France, Germany to press euro zone treaty change
By Yann Le Guernigou and Eva Kuehnen
PARIS/BERLIN (Reuters) - French President Nicholas Sarkozy has embraced a German campaign for treaty change that could give European authorities intrusive powers to intervene in the national budgets of countries sharing the euro currency.
France and Germany will soon propose amendments to the European Union treaty in response to the bloc's sovereign debt crisis, Sarkozy said on Tuesday.
"With (Chancellor Angela) Merkel, we will soon make proposals on modifying the treaties to prevent countries from diverging in the budgetary, economic and fiscal areas," he told an Asian forum in Paris.
"We will do everything not just to defend Europe but also to consolidate it."
Treaty change in the EU is a fraught process. France has long defended its own national fiscal and economic sovereignty and its voters rejected a proposed EU constitution in a 2005 referendum.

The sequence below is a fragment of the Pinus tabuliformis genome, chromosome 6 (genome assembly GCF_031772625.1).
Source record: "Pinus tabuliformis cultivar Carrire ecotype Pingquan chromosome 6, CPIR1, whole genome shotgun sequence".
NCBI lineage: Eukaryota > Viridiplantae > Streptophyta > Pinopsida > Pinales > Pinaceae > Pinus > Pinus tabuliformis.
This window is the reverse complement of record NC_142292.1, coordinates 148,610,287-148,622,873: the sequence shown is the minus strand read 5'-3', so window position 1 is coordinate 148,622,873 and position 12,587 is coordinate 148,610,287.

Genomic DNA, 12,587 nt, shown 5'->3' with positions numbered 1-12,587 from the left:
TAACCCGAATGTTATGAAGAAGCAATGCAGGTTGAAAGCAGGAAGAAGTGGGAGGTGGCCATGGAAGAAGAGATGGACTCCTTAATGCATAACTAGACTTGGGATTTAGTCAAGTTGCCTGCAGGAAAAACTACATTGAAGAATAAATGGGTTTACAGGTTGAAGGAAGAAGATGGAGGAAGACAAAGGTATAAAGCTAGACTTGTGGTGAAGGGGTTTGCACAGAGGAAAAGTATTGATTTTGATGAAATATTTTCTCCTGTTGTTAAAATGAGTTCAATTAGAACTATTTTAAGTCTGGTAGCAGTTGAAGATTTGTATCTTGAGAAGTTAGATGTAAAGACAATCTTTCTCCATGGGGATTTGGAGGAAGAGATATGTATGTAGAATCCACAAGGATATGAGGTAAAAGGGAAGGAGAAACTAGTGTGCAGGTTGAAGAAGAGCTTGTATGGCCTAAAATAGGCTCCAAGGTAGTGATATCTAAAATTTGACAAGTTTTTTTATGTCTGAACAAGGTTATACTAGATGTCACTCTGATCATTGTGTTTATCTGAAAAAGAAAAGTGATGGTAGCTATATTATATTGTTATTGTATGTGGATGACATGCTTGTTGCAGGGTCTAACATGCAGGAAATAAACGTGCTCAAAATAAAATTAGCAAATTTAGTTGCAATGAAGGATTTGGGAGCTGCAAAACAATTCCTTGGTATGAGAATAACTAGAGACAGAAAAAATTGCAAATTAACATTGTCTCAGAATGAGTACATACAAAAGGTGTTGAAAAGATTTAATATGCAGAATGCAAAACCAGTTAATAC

But diplomats said Sarkozy has little alternative to going along with Merkel because France's top-notch AAA credit rating is under threat and the risk premium investors demand to hold French debt rather than German bonds is rising.
After a day when the borrowing costs of most of the weaker euro zone economies continued to rise inexorably, the President of the European Council, Herman Van Rompuy, called for "crisis measures" -- an apparent hint to the European Central Bank to take further action.
Sarkozy praised the ECB's role in buying limited amounts of euro zone bonds to calm markets but refrained from calling for more decisive intervention, in contrast to his finance minister. Continued...